I feel very happy with the update of you blog.
    Fire is really a dangerous thing. You must have had spent every day very uneasily until the fire completely went out.
    I have just remembered that I felt strong fear for a big flame some 10 years ago when a big fire had broken out in a nearby mountain on a windy and dry day in winter.
    I also couldn’t have so much tomatoes as well as cucumbers because of the severe heat in this summer.
    So we couldn’t store tomatoes in my freezer for winter.
    Creole dish seems to be delicious with the ingredients you wrote here.
    Although, I have never eaten your favorite Creole, I would like to try it in the near future.
    I had a great surprise with the rich harvest of apples.
    We can grow apples in very a hot area in summer, right?
    I thought you could only grow them in cold places at a hot season. Thank you for sharing the pictures of pretty Sugar , Max and your great harvest.

    1. Kumittyi!
      As always, it's very lovely to hear from you. Everyone who has been near a big fire knows how helpless it feels watching the smoke and hoping the wind blows the right way. We had firefighters from all over the country come to help with the big fire. They are all heroes as far as I'm concerned and I am so glad it's out with no one killed and just a few homes lost. I'm sorry it was hot in Japan too. Better luck to us both next year! I'm glad you're going to try to make Creole. It really is very good, and simple too. Probably my cooking isn't authentic at all. Many years ago my Aunt June taught my old Irish Grandma to make shrimp Creole. (Aunt June was from Louisiana.) My Grandma was a meat-and-potatoes cook. She was very suspicious anything new so it was funny that Aunt June was able to get her to make something so spicy and exotic. She made it all the time in her own Irish way. The basic ingredients are shrimp (or any type of shellfish), tomato, onion, and spicy seasoning cooked together and served over rice. Thank you for bringing back a good memory for me! You can grow apples in hot places as long as there's enough chill for them in the Winter. Each variety has a specific requirement for the hours of cold needed for fruiting. They also like sandy soil and good drainage in warm areas. Hope you are having a nice, cool Fall!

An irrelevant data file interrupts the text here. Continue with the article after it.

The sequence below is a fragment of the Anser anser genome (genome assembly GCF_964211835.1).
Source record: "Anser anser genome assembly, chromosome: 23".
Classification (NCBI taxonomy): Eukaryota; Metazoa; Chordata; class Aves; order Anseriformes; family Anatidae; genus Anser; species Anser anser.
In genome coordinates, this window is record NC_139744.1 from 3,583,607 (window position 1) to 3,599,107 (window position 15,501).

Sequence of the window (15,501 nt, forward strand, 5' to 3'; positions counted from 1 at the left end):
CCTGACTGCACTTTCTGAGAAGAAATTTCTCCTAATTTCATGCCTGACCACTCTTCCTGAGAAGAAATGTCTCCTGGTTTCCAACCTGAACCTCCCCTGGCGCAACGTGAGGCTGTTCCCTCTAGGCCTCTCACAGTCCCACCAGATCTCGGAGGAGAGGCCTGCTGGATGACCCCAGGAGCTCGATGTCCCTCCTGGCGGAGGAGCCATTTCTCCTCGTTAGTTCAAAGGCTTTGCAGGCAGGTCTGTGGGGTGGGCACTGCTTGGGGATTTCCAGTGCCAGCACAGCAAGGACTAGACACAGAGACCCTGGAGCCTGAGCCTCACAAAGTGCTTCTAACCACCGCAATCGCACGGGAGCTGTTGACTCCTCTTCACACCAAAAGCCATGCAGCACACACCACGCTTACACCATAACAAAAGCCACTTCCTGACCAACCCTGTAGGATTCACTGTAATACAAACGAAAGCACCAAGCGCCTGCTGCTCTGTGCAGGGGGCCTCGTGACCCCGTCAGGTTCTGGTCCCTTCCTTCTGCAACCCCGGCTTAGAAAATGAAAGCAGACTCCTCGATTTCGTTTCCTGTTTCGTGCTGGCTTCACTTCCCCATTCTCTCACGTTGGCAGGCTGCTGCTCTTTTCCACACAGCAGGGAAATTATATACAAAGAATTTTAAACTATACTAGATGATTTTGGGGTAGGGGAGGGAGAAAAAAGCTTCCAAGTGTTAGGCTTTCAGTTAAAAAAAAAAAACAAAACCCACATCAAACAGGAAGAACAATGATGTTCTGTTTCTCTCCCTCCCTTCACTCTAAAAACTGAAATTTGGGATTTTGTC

9. Replies
    1. My first substantial harvest! Good flavor too. I think they would make good pie. They're growing in the granite from the cut portion of the pad for the house. Terrible soil, but doing great anyway. Fertility is from the clover strip of lawn beneath them. Pears are doing well there too and I hope that someday they'll all be big enough to shade the hot southern wall of the house. All the trees I planted in the good soil on the downhill side have died now, fallen victim to ground squirrels and oak root rot.

  10. I am always amaze how much you can harvest and the fruits are so abundant on each plant!
    Wow so many bees buzzing, shows you have a healthy environment.

    1. Sometimes I'm amazed too! It's all just from home made compost (and bees). I love the bees as much as the butterflies and plant lots of flowers just for them.

  11. Merry Christmas and a Happy New Year with your love ones.

    1. Merry Christmas to you too!! Next year will be a great one, don't you think?!


Creative Commons License
A Garden in Bootjack by http://bootjackgardener.blogspot.com/ is licensed under a Creative Commons Attribution-NonCommercial-NoDerivatives 4.0 International License.